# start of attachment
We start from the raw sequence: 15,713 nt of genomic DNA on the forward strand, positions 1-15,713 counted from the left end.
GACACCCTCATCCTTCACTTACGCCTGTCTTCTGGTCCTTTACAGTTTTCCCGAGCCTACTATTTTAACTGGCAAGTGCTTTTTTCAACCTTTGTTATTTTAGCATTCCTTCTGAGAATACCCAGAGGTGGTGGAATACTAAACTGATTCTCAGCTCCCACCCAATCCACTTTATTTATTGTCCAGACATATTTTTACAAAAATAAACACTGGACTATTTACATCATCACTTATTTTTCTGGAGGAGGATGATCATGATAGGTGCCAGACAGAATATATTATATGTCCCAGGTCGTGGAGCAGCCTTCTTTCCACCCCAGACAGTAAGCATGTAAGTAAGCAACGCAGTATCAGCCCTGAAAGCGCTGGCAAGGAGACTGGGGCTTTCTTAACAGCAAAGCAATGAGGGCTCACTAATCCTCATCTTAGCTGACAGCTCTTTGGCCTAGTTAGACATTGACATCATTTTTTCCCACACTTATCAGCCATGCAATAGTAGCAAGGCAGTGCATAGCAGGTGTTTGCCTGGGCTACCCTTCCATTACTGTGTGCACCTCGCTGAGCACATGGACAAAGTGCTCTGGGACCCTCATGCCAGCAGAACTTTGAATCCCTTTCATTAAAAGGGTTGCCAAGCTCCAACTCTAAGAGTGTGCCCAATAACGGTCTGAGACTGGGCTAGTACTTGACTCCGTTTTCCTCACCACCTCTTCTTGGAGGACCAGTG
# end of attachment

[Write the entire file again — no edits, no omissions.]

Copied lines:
We start from the raw sequence: 15,713 nt of genomic DNA on the forward strand, positions 1-15,713 counted from the left end.
GACACCCTCATCCTTCACTTACGCCTGTCTTCTGGTCCTTTACAGTTTTCCCGAGCCTACTATTTTAACTGGCAAGTGCTTTTTTCAACCTTTGTTATTTTAGCATTCCTTCTGAGAATACCCAGAGGTGGTGGAATACTAAACTGATTCTCAGCTCCCACCCAATCCACTTTATTTATTGTCCAGACATATTTTTACAAAAATAAACACTGGACTATTTACATCATCACTTATTTTTCTGGAGGAGGATGATCATGATAGGTGCCAGACAGAATATATTATATGTCCCAGGTCGTGGAGCAGCCTTCTTTCCACCCCAGACAGTAAGCATGTAAGTAAGCAACGCAGTATCAGCCCTGAAAGCGCTGGCAAGGAGACTGGGGCTTTCTTAACAGCAAAGCAATGAGGGCTCACTAATCCTCATCTTAGCTGACAGCTCTTTGGCCTAGTTAGACATTGACATCATTTTTTCCCACACTTATCAGCCATGCAATAGTAGCAAGGCAGTGCATAGCAGGTGTTTGCCTGGGCTACCCTTCCATTACTGTGTGCACCTCGCTGAGCACATGGACAAAGTGCTCTGGGACCCTCATGCCAGCAGAACTTTGAATCCCTTTCATTAAAAGGGTTGCCAAGCTCCAACTCTAAGAGTGTGCCCAATAACGGTCTGAGACTGGGCTAGTACTTGACTCCGTTTTCCTCACCACCTCTTCTTGGAGGACCAGTG